Vocalizations of the North Atlantic pilot whale (Globicephala melas) as related to behavioral contexts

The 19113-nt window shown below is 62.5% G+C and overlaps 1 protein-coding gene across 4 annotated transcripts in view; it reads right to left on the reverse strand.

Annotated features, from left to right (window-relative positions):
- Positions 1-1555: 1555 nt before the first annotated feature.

Vocalizations of free-ranging North Atlantic pilot whales were studied in different behavioral contexts to gain insight into the function and biological significance of different sound types. Simple whistles (with no frequency inflections) were heard more frequently when whales were “milling,” a restful behavior type. During “surface active” behavior, energetic, often coordinated activity probably representing feeding, many sound types, especially complex whistles (with more frequency inflections) and pulsed sounds, occurred with greater frequency than when this behavior was absent. Greater numbers of most whistle types were produced when whales were spread over a larger area and when more subgroups were present. Thus, in pilot whales, there is a significant relationship between their sounds and their behavior, with vocalizations possibly serving to maintain contact and coordinate movements of the herd.